#1year1outfit: well-oiled… and waterproof?

Halfway through my week long suint soak, I heard from the Montgomeryshire Spinners, Weavers and Dyers. They were more than happy to teach me how to card and spin my wool but if I wanted to use any of their equipment to process my own wool, I’d need to wash out as much lanolin as possible to avoid leaving deposits that are nigh on impossible to get out. Feeling a bit hangdog, I fished a portion of my festering fleece out of its bath, subjected it to a very thorough hot washing, and the next evening had a delightfully unfragrant and fluffy cloud of wool resting atop my airer. As I nuzzled into it, I spared a thought for its soggy sister, still hanging out in the polytunnel…

suintThen realised I had the perfect ‘compare and contrast’ experiment on my hands! To suint or not to suint: soon to be decided…

After 2 weeks my suint bath looked like this (see above). It first developed a milky film, which I’ve read it should do… and a bit of a smell (but nothing like as bad as I’d expected) …then an alarmingly RED algae. This might be because I didn’t have enough suint in the first fleece, but whatever the reason, I can’t deny it made me feel momentarily like throwing in my towel. Composure reclaimed, I decided to cold rinse the now rather pink fleece and see what happened. I should say at this point that I was operating almost in the dark… (I’d gone out to check on things just before bedtime, panicked at the red bloom in the tub and couldn’t rest until the issue was resolved.) So I rinsed until the pink seemed to have gone, and in the fresh night air the suint soaked fleece didn’t smell too bad, but when I brought it inside there were disparaging remarks. I shrugged my shoulders, spun the fleece in the machine and set it to dry knowing that we’d be away for a few days camping…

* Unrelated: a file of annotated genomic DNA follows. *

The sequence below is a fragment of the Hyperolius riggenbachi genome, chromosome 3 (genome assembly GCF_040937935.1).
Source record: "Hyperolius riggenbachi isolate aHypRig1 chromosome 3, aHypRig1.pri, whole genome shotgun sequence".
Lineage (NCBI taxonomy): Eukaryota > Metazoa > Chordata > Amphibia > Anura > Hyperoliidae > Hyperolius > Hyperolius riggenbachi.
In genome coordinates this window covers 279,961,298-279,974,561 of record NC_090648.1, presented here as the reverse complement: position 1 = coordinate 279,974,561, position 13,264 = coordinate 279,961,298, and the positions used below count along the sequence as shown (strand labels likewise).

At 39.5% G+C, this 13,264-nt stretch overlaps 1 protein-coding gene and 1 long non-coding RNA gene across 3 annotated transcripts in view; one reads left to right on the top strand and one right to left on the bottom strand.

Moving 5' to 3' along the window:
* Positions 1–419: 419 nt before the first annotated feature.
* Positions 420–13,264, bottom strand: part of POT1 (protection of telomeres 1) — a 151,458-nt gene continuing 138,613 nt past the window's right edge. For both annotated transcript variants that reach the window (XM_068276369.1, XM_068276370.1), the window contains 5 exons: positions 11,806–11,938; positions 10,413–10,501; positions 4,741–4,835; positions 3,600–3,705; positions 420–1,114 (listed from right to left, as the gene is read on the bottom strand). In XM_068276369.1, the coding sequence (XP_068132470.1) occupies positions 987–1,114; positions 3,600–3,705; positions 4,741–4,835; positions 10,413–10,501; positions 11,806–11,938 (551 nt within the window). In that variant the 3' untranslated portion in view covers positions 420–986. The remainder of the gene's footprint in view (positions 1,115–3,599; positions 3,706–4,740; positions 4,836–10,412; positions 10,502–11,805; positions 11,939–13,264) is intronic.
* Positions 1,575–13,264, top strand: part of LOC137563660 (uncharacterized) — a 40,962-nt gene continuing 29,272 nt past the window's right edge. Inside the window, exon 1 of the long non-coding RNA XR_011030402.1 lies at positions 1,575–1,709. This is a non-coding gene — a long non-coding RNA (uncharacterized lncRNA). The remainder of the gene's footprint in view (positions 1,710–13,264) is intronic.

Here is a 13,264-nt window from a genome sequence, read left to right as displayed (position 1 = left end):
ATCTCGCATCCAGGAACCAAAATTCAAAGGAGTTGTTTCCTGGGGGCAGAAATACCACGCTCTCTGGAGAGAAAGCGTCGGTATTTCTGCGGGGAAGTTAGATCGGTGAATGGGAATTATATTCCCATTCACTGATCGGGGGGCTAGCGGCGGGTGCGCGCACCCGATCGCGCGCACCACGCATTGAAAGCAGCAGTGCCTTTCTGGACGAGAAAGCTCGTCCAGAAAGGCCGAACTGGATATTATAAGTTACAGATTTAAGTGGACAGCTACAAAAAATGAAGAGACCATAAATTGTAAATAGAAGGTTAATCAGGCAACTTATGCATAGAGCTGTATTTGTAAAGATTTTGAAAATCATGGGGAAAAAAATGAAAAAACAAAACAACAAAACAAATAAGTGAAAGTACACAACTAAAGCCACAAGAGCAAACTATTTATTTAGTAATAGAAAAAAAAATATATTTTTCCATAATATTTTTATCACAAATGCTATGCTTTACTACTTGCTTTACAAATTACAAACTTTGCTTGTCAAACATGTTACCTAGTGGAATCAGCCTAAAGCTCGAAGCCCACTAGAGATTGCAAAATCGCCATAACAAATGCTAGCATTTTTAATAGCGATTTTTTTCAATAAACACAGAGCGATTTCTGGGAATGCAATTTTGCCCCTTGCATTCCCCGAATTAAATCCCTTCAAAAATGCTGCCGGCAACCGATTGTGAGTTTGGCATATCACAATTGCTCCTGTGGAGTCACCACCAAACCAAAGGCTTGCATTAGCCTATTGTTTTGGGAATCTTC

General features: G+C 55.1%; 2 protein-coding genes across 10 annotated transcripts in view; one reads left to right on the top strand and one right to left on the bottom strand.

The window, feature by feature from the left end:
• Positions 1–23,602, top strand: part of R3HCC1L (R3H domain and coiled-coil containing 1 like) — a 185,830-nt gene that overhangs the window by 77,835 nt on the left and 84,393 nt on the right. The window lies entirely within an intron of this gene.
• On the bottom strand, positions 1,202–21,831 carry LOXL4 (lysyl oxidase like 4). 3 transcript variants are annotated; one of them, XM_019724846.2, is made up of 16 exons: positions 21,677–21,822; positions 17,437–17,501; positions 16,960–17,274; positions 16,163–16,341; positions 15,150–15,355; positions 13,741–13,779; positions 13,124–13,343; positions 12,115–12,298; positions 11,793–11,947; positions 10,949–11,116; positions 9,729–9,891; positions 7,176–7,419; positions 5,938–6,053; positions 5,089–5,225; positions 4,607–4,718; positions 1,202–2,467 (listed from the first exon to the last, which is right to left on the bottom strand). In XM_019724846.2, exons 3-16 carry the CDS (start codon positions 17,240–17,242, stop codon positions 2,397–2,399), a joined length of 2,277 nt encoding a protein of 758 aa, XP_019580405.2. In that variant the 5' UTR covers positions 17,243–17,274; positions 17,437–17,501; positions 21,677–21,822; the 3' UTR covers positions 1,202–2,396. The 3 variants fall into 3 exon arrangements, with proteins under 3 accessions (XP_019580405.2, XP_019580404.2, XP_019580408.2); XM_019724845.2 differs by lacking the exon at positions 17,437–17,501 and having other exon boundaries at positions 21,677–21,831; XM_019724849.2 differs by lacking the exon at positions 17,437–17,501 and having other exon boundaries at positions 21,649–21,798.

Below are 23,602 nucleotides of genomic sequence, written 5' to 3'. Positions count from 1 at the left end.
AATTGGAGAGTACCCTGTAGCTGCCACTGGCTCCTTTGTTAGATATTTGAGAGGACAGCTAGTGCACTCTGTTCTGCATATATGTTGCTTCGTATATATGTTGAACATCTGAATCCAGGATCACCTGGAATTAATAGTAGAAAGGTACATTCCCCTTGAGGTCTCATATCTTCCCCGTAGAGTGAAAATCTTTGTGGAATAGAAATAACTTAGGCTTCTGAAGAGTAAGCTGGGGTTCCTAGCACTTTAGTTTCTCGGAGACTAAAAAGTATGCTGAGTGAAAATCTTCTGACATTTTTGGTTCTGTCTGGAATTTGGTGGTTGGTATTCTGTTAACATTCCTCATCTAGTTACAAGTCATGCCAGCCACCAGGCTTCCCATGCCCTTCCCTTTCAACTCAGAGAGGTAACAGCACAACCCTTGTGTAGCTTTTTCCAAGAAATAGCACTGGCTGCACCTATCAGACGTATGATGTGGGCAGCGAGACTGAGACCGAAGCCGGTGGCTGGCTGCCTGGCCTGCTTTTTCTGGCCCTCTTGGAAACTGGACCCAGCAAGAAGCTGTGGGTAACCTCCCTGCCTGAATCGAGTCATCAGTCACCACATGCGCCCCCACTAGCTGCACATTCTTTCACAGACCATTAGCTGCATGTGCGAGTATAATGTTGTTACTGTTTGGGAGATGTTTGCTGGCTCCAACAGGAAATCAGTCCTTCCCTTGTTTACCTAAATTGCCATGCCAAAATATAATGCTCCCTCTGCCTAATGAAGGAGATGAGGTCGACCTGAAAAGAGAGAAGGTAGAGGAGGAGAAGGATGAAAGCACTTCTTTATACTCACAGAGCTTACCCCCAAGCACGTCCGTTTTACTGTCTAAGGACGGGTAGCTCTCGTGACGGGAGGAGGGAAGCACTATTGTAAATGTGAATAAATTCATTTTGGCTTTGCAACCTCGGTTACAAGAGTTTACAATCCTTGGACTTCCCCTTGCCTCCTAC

When we returned a few days later, there was no significant smell – only a faint whiff close up – and here, ladies and gentlemen, are the results:



Can you tell which is which? Admittedly a little more cold rinsing could have taken out the last of that pink cast. The suint fleece is top right and bottom left… and apart from the definite feel of lanolin in the suint washed fleece, both are nicely clean except from the last bits at the tips which should come out with carding.

So, what now? You may have detected a little ambivalence on my part in relation to washing generally. I have to admit I tend to adopt the ‘less is more principle’  when it comes to washing, and the suint method certainly seems to fit that mould. It seems sensible to use the gift of suint and lanolin naturally present in the fleece as a sort of permaculture fleece washing, just one step up in labour intensiveness from forebears who slung a fleece over a dry stone wall and left it to be washed by the rain.

I’ve also read with interest about ‘spinning in the grease’ and the fact that lanolin in unspun wool can make spinning easier/smoother on a freshly shorn fleece, as well as being good for your hands. (Or is it? One spinner admits she is never quite sure of the currency of her tetanus jab, and because of this she prefers to work with scoured wool, just in case.) These issues aside, the same spinner writes a useful explanation of cultural preferences when it comes to the order in which wool is spun, scoured and/or dyed, the inference being that everyone has a strong opinion on spinning in the grease but that all garment wool is scoured at some point. So does suint washing count as scouring?

Dirt, or no dirt, the real difference here I suppose is lanolin.